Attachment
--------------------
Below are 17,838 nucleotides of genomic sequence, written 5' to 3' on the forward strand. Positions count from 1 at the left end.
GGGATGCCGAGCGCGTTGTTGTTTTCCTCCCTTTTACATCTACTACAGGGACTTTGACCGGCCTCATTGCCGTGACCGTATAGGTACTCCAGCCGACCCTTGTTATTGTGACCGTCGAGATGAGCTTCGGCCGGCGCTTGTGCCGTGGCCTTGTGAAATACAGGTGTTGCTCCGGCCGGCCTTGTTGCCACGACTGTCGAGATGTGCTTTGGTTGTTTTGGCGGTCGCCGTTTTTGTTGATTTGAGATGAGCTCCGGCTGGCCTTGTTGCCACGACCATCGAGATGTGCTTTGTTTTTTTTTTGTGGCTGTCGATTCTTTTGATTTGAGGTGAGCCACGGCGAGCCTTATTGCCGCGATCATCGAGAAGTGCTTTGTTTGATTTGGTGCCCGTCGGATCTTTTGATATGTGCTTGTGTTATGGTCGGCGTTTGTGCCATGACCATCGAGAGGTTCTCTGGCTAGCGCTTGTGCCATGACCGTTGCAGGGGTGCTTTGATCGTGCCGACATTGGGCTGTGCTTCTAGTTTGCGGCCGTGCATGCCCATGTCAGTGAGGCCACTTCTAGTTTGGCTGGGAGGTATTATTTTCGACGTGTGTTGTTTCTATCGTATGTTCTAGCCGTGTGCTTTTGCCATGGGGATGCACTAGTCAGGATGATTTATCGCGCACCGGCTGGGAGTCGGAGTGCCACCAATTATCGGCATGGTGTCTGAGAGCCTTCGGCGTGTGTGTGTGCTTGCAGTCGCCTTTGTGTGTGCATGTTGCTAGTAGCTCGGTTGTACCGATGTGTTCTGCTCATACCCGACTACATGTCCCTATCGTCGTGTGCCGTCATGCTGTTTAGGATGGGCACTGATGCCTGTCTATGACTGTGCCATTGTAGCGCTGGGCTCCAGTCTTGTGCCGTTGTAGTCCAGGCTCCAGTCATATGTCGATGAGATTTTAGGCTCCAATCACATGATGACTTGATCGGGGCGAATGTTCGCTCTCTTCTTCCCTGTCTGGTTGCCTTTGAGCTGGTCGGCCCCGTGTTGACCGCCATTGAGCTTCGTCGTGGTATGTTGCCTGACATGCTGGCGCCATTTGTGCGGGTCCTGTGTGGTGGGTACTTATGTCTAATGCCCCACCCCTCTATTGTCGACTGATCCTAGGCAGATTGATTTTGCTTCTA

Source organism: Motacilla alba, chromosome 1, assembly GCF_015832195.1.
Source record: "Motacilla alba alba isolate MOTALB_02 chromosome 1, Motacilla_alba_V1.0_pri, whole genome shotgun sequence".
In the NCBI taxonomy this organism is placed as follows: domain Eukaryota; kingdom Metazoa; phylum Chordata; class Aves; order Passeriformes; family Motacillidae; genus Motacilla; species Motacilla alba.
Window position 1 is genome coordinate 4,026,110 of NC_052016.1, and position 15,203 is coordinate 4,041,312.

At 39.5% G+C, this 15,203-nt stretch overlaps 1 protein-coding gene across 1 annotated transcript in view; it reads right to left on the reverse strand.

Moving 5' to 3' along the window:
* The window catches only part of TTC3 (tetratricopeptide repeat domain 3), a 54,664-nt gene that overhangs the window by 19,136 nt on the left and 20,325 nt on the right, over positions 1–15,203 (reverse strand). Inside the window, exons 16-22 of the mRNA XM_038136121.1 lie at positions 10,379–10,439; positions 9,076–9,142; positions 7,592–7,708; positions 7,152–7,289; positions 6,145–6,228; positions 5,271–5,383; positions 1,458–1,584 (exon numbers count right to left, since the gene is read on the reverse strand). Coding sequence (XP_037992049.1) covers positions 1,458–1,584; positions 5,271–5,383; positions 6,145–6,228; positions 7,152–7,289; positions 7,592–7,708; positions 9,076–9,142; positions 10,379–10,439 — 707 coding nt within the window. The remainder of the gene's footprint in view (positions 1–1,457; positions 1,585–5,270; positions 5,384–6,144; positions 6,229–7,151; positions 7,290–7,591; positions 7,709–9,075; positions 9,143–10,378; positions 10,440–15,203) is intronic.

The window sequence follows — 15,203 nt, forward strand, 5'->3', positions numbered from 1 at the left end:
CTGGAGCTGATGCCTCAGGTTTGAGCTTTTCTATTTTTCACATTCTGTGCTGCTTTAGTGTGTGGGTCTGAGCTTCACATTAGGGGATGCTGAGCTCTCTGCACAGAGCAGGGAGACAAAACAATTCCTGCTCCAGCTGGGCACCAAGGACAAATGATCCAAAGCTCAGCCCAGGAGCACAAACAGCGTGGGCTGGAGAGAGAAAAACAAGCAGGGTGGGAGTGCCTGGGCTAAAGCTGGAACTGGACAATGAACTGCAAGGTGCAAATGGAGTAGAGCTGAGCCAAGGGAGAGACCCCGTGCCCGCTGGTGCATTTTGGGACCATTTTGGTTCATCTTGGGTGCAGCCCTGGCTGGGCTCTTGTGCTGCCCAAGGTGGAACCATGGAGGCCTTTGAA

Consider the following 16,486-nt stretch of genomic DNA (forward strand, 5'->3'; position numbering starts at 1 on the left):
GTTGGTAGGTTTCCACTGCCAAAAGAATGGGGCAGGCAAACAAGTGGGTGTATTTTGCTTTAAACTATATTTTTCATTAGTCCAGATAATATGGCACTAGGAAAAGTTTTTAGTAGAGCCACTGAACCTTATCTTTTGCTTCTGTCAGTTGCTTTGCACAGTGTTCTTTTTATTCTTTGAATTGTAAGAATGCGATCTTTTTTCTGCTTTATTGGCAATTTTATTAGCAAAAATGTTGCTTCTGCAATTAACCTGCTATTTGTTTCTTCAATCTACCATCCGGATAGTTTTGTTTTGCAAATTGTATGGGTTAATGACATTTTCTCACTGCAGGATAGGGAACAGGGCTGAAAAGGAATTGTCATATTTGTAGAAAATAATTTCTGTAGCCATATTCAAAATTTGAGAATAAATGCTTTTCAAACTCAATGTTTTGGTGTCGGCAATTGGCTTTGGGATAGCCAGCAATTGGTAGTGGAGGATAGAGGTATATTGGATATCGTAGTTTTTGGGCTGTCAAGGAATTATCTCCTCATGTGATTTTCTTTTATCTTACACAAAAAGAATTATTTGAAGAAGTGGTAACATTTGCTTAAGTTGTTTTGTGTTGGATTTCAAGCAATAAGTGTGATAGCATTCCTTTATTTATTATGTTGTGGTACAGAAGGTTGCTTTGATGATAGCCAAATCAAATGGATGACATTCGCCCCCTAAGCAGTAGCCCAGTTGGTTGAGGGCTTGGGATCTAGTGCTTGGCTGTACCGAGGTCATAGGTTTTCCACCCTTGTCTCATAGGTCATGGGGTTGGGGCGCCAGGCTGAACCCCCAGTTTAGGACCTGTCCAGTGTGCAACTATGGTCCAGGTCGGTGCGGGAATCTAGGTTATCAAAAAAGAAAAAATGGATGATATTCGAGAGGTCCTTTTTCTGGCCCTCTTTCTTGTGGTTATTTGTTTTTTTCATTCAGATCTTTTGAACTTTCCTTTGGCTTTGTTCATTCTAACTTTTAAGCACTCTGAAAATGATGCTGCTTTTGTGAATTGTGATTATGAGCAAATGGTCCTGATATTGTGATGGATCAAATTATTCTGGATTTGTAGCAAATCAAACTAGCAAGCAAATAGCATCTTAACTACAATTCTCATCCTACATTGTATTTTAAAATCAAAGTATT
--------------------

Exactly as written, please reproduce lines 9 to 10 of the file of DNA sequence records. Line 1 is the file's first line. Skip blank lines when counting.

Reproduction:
* The window catches only part of TTC3 (tetratricopeptide repeat domain 3), a 54,664-nt gene that overhangs the window by 19,136 nt on the left and 20,325 nt on the right, over positions 1–15,203 (reverse strand). Inside the window, exons 16-22 of the mRNA XM_038136121.1 lie at positions 10,379–10,439; positions 9,076–9,142; positions 7,592–7,708; positions 7,152–7,289; positions 6,145–6,228; positions 5,271–5,383; positions 1,458–1,584 (exon numbers count right to left, since the gene is read on the reverse strand). Coding sequence (XP_037992049.1) covers positions 1,458–1,584; positions 5,271–5,383; positions 6,145–6,228; positions 7,152–7,289; positions 7,592–7,708; positions 9,076–9,142; positions 10,379–10,439 — 707 coding nt within the window. The remainder of the gene's footprint in view (positions 1–1,457; positions 1,585–5,270; positions 5,384–6,144; positions 6,229–7,151; positions 7,290–7,591; positions 7,709–9,075; positions 9,143–10,378; positions 10,440–15,203) is intronic.

The window sequence follows — 15,203 nt, forward strand, 5'->3', positions numbered from 1 at the left end: